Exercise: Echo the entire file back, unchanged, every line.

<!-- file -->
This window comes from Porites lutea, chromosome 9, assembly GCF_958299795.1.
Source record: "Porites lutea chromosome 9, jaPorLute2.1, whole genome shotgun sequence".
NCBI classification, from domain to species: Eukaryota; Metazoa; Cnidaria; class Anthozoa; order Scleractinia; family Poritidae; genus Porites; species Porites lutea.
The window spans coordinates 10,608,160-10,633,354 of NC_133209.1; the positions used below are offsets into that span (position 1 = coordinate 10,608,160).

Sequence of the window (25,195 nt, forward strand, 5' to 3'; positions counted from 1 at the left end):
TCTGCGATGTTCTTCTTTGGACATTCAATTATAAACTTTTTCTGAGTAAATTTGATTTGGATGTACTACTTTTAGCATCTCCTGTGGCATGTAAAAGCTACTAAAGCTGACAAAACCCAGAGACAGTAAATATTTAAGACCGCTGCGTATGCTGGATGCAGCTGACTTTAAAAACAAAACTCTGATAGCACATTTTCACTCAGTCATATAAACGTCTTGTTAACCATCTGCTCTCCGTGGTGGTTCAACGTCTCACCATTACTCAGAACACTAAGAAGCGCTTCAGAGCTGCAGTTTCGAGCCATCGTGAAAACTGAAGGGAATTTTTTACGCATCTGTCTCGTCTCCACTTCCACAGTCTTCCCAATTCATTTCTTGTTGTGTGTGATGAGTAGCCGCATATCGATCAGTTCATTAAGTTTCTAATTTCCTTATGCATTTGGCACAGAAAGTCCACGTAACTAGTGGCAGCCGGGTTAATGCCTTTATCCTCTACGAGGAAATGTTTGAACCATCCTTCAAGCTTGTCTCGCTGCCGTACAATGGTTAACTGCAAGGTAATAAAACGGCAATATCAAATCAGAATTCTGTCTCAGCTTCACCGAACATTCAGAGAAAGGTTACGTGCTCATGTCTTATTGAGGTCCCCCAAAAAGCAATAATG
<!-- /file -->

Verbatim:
This window comes from Porites lutea, chromosome 9, assembly GCF_958299795.1.
Source record: "Porites lutea chromosome 9, jaPorLute2.1, whole genome shotgun sequence".
NCBI classification, from domain to species: Eukaryota; Metazoa; Cnidaria; class Anthozoa; order Scleractinia; family Poritidae; genus Porites; species Porites lutea.
The window spans coordinates 10,608,160-10,633,354 of NC_133209.1; the positions used below are offsets into that span (position 1 = coordinate 10,608,160).

Sequence of the window (25,195 nt, forward strand, 5' to 3'; positions counted from 1 at the left end):
TCTGCGATGTTCTTCTTTGGACATTCAATTATAAACTTTTTCTGAGTAAATTTGATTTGGATGTACTACTTTTAGCATCTCCTGTGGCATGTAAAAGCTACTAAAGCTGACAAAACCCAGAGACAGTAAATATTTAAGACCGCTGCGTATGCTGGATGCAGCTGACTTTAAAAACAAAACTCTGATAGCACATTTTCACTCAGTCATATAAACGTCTTGTTAACCATCTGCTCTCCGTGGTGGTTCAACGTCTCACCATTACTCAGAACACTAAGAAGCGCTTCAGAGCTGCAGTTTCGAGCCATCGTGAAAACTGAAGGGAATTTTTTACGCATCTGTCTCGTCTCCACTTCCACAGTCTTCCCAATTCATTTCTTGTTGTGTGTGATGAGTAGCCGCATATCGATCAGTTCATTAAGTTTCTAATTTCCTTATGCATTTGGCACAGAAAGTCCACGTAACTAGTGGCAGCCGGGTTAATGCCTTTATCCTCTACGAGGAAATGTTTGAACCATCCTTCAAGCTTGTCTCGCTGCCGTACAATGGTTAACTGCAAGGTAATAAAACGGCAATATCAAATCAGAATTCTGTCTCAGCTTCACCGAACATTCAGAGAAAGGTTACGTGCTCATGTCTTATTGAGGTCCCCCAAAAAGCAATAATG